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This Is England.
Last weekend I had the pleasure of being invited to sit on the panel at the Film Hub screening of Shane Meadows’ film This Is England. The film is set in the North of England in 1983 and explores skinhead subculture; it’s racist foundations, nationalist aspirations and contradictions. One of these contradictions is the influence of West Indian culture on the skinhead movement in the form of Reggae music. This is embodied in the soundtrack of the film, but most powerfully in the presence of “Milky” – the Black member of the gang. Milky’s presence exemplifies the irrational nature of racism, because if you take away the flawed logic of White supremacy all of the characters in the film have the shared experience of social exclusion. Watching the film it was very apparent to me that the skinheads experienced similar social exclusion from wider British society to immigrants and their children. However, having gluttonously devoured the hateful rhetoric of the National Front the social isolation of the skinheads manifests itself in violent hate crimes.During the panel discussion the moment in the film when “Combo” – leader of the skinheads – asks Milky if he is “English or Jamaican” was described as a “seminal moment”. Indeed, this moment is key in exploring the themes of identity, belonging and the complex and racialised nature of English identity. In that moment Combo rejects the idea of duality in national identity and with a heavy heart Milky sacrifices his Jamaican heritage for belonging and survival in England. In that moment I wished that Milky was able to assert his identity as a British Jamaican. However, understanding the context even I can see what led him to choose assimilation over cultural resistance. What was heartbreaking was that even though Milky chooses to belong to survive, as a Black man he is still a target and this is why Combo turns on him and beats him up within inches of his life. For me this showed very clearly that in a racist society choosing assimilation over cultural resistance and self-identification is not adequate compensation for melanin.I was prompted to write this blog post because of a question that was directed to me when I explained that I was raised to be proud of my African heritage and I identify as a Ugandan. Yes, I am British – which as a Londoner is a more cosmopolitan, inclusive, a-racial identity. However, in the context of the film if I was in Milky’s shoes and asked if I am “English or Ugandan”, I choose Ugandan. The audience was surprised and in some cases angry with my choice of self-identification which I found strange. To my shock a brother asked me (seriously, not sarcastically) “What is the difference between you and Jane Smith if Jane Smith grew up on your street?” I then explained that I was raised in an African house, by African parents and it is their value system that got me through State school education system in this country. I.e. It is the value system of my family (not the subjugation of wider British society) that enabled me to grow up with my self esteem in tact and have options in this society. My shock at this brother’s insinuation that Jane Smith and I are equals in this country prevented me from launching into an explanation of the damning social impact of White privilege. I am taking this blog post as an opportunity to elaborate on my response.Of course, genetically there is no difference between me and Jane Smith. However, you only have to look at the social metrics to see the difference between me and Jane Smith. Institutional racism is the reason why Black students struggle more than their white counterparts to find jobs after graduation. Institutional racism is the reason why Black people are 26 times more likely to be stopped and searched than White people and why banks discriminate against lending money to Black owned buisnesses. Racial discrimination exists at all social levels. There is no doubt that inequality based on race in this country is a reality and I would be naïve to think that Jane Smith and I are under the same social pressures. As British citizens we should be equal, but you only have to look at the numbers to know we are not. I cannot be patriotic to this system.Being asked by a Black man what is the difference between me and Jane Smith sent me into a thinking frenzy. I wondered if he thought society feels there is no difference between himself and John Smith. If I had the chance what I would ask that brother to explain to me is why the English families in Kenya who have been in Africa for generations rarely identify as Africans. They are proud Englishmen living enjoying the swirls of expat life and exporting their culture at every opportunity. In a country like South Africa where the White population are likely to identify as South African their ancestors enforced Apartheid as an aggressive means of subjugating, demoralizing and terrorizing the indigenous population in order to reinforce their colonial ownership of the country and dominate all spheres of power and influence. My point being that even when they are the minority the luxury of cultural capital enables White people to form a relationship with the land and the people around them on their own terms. However, as an African I should be in a reactionary state of mind, allowing others to define who and what I am. The undermining of African cultural capital is the reason why people are shocked that I’m not bleaching away my blackness, reproducing away my blackness or disassociating myself from my African roots.I would like to finish by saying that identity is a personal affair, a relationship with Self. I would never impose my relationship with myself on anyone else. I therefore expect the same courtesy. As a British Ugandan I have a dual national and cultural identity and affirming my African heritage is my right. It is just a pity that this makes people uncomfortable. I was even told that I risk coming across as an African supremacist. Which also shocked me as I am sure none of my patriotic French friends have been called French supremacists. This led me to joke on Twitter that I am going to have to get my non-African friends to write testimonials about how culturally inclusive I am. In regards to Black people who are uncomfortable when I say I am African I think it really boils down to feeling implicitly judged by my choice to be proud of my heritage. As if I am suggesting I am superior because I have no desire to compound my colonial identity further by pursuing an emotional relationship with the British state. I am not superior. Identity is fluid and I am on a journey just like everyone else.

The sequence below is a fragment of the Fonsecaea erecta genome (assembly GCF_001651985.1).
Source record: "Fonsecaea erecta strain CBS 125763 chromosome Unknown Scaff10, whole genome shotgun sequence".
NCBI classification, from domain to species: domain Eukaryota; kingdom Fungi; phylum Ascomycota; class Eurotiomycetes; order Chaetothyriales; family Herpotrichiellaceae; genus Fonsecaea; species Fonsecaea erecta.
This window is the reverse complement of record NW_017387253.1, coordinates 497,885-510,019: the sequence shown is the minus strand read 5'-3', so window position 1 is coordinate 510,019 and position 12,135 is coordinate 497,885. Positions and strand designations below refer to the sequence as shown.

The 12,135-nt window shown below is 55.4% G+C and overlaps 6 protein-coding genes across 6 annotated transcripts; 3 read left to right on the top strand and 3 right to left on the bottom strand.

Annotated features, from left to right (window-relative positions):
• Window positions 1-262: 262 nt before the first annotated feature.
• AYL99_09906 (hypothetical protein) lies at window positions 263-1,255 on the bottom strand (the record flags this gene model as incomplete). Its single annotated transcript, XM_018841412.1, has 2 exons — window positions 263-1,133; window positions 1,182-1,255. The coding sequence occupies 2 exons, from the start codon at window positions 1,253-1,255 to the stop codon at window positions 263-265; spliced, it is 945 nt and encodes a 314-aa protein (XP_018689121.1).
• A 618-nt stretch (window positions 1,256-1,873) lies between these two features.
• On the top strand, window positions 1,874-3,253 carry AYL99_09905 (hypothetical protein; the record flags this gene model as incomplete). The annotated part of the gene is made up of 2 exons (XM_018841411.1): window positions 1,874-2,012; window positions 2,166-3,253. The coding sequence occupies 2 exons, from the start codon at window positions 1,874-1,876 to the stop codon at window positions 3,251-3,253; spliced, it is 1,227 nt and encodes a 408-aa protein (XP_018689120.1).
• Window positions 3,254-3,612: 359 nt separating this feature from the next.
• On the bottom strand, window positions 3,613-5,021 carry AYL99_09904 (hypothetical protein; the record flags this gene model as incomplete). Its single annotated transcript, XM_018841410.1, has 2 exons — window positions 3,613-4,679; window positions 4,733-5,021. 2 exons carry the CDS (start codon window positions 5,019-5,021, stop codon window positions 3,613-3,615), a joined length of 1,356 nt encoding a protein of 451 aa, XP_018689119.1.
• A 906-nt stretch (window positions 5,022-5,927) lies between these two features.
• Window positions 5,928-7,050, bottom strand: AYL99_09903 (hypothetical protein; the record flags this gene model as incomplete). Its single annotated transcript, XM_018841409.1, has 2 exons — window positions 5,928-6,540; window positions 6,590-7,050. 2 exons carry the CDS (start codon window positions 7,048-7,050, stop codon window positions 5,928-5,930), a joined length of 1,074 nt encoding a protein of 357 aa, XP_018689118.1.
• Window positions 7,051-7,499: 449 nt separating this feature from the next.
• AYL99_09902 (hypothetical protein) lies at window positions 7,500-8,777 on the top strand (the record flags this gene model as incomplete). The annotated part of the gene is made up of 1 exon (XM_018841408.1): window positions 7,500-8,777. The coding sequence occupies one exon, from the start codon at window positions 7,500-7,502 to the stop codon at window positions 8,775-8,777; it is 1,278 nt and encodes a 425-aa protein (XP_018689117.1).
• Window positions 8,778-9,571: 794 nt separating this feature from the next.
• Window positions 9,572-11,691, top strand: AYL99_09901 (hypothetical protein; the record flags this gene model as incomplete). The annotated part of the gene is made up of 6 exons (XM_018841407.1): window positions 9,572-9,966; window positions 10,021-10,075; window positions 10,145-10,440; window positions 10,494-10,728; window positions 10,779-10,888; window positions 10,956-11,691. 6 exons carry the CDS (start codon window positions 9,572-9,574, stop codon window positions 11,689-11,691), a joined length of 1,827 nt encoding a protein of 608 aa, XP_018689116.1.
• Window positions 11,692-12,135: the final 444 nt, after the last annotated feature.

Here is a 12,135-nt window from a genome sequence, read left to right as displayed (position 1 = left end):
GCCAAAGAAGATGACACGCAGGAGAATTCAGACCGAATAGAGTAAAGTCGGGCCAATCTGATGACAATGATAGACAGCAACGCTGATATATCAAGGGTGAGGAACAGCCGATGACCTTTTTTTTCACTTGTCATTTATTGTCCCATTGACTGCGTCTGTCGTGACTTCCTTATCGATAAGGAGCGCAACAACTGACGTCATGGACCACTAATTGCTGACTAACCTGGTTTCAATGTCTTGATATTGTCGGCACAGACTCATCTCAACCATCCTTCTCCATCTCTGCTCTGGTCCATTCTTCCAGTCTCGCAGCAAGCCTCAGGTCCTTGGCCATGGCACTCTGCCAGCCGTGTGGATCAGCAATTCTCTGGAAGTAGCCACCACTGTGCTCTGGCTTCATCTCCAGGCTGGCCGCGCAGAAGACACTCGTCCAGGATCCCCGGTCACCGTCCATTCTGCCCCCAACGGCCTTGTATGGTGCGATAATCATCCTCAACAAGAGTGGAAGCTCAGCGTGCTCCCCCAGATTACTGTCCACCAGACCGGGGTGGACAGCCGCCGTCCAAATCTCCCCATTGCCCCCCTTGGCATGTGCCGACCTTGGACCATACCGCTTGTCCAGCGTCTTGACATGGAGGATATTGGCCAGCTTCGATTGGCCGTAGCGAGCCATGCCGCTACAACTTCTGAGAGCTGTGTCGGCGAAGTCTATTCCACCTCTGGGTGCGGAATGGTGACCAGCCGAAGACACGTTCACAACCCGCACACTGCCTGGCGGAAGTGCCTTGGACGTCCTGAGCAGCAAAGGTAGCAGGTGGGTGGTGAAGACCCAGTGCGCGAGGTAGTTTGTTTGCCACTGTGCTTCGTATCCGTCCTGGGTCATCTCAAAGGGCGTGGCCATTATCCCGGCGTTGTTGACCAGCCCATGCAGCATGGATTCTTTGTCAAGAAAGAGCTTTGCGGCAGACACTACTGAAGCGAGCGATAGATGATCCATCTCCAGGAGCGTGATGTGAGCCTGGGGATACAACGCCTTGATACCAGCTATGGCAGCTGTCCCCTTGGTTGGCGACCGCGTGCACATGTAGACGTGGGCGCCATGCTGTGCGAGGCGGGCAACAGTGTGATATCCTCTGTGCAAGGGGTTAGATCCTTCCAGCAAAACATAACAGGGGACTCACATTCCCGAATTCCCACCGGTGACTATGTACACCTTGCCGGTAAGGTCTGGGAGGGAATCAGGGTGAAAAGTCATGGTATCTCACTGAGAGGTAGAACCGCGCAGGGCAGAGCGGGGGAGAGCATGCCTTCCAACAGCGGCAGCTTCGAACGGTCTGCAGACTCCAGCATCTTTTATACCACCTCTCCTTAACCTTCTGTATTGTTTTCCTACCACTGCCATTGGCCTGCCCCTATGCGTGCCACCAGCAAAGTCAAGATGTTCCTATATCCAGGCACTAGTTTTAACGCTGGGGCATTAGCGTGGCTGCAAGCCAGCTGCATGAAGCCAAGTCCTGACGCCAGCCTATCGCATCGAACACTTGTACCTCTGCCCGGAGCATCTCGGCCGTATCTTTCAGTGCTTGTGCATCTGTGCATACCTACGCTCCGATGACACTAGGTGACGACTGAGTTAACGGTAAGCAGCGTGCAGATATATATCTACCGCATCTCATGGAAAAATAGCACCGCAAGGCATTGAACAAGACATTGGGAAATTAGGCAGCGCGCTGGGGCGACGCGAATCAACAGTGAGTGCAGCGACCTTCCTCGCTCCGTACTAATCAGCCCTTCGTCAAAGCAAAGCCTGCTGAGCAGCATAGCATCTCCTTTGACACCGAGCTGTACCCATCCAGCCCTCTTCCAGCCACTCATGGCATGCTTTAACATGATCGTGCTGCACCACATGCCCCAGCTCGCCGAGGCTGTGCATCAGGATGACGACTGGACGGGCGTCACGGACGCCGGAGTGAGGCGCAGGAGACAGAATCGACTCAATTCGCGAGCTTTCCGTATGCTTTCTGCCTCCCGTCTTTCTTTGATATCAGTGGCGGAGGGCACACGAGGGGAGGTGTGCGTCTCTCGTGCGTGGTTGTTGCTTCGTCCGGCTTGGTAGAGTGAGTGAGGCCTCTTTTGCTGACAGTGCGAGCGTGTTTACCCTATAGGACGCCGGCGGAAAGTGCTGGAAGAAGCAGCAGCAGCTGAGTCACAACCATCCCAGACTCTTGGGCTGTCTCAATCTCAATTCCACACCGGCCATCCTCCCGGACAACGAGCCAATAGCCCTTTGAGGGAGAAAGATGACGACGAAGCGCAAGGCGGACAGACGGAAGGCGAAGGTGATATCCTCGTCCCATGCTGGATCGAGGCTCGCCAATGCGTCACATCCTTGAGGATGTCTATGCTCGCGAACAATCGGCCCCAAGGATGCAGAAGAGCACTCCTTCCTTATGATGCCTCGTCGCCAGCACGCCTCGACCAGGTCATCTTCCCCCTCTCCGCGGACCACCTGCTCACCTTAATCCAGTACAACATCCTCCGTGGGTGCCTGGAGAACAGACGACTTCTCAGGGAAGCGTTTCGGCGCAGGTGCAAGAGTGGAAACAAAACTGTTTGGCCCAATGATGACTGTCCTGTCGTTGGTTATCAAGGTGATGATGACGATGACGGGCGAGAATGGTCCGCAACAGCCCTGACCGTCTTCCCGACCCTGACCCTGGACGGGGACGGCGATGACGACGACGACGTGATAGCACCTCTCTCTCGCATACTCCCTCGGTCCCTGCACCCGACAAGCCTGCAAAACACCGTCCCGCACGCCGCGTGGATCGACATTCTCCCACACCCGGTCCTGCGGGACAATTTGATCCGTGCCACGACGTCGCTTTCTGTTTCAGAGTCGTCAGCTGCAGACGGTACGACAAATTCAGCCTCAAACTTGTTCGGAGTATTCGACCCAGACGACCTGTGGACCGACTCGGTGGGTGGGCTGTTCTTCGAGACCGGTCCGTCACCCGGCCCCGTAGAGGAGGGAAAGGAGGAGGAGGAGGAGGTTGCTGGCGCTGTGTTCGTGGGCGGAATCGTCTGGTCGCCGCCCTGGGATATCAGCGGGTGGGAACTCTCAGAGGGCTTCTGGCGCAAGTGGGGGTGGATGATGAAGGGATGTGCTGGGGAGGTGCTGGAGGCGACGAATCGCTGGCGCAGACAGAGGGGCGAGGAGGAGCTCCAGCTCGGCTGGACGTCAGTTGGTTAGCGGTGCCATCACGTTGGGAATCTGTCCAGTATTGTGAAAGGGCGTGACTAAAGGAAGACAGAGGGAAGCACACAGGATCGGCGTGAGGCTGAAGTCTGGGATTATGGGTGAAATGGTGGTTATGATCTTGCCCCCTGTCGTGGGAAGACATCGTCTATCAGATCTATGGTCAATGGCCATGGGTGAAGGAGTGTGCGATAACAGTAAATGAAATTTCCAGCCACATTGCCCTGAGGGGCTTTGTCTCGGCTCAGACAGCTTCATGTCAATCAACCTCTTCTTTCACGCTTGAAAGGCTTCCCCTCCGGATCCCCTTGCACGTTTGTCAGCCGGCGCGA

This, is, England, Skinhead, england, jane, smith, film, black, people, social, their, indigenous, country, heritage, system